Following up on this week’s theme of utility-scale solar developments in unlikely states, today SunPower and Oklahoma Gas & Electric (OG&E) announced that construction will begin on a 10 MW solar project due north of Oklahoma City next month.
The project will utilize SunPower’s new P-Series modules, which feature an overlapping cell design, and its Oasis Power Plant modular system. SunPower has hired Florida-based contractor Moss to construct the plant on an 80-acre site in Covington, Oklahoma, a town of 527 inhabitants in the wheat fields of Garfield County.
OG&E will own the project, and SunPower will supply operations and maintenance (O&M) services.
This is not SunPower’s first plant in Oklahoma, and follows on a 2.5 MW project which SunPower built for OG&E in Mustang, Oklahoma in 2015. However, solar panels either on rooftops or in large projects are a rare sight in the Sooner State, which is among the bottom 11 state markets that GTM Research and Solar Energy Industries Association (SEIA) do not even track in their quarterly reports.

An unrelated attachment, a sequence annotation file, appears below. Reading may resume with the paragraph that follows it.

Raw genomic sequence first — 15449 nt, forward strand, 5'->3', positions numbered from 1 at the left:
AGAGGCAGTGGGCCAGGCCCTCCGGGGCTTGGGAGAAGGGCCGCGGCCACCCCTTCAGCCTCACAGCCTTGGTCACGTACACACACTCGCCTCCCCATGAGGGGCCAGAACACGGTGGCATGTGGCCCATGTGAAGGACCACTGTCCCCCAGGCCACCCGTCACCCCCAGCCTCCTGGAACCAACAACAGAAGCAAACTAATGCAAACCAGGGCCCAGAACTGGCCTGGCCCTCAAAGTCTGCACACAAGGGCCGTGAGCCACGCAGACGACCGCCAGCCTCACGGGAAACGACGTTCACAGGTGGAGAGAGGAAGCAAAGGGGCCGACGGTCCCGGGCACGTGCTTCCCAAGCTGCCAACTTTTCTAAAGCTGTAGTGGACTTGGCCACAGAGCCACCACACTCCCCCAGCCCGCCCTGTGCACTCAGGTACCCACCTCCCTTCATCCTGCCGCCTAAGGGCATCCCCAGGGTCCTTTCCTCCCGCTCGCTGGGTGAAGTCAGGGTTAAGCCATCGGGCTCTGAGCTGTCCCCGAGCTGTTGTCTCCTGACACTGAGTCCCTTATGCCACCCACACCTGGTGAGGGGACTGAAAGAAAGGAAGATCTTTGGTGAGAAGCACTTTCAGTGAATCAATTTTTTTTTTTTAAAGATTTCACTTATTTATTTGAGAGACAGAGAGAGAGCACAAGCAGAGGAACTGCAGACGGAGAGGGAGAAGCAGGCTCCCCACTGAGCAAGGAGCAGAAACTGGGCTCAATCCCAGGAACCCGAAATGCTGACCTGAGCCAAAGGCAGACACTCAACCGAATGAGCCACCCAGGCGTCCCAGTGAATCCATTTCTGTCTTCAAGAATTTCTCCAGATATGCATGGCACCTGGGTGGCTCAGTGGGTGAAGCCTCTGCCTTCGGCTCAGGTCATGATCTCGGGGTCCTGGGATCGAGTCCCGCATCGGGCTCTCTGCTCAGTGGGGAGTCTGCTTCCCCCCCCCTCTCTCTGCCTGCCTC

According to U.S. Department of Energy filings, there is around 3.3 MW-AC of distributed solar in the state. Even assuming that this does not include the Mustang project, the Covington plant will more than double Oklahoma’s installed solar capacity.
More importantly, the project is a sign that solar is coming to all 50 U.S. states, and follows on news earlier this week that Duke has contracted for 6.8 MW of solar plants to be built in Kentucky – another “bottom 11” state.
Also, this does not mean that Oklahoma is not participating in the transition to renewable energy. In 2016 the state’s wind turbines met nearly 1/3 of Oklahoma’s electricity demand. This placed Oklahoma only slightly behind Iowa, which met 42% of electric demand with in-state wind during the year, in terms of penetration of wind.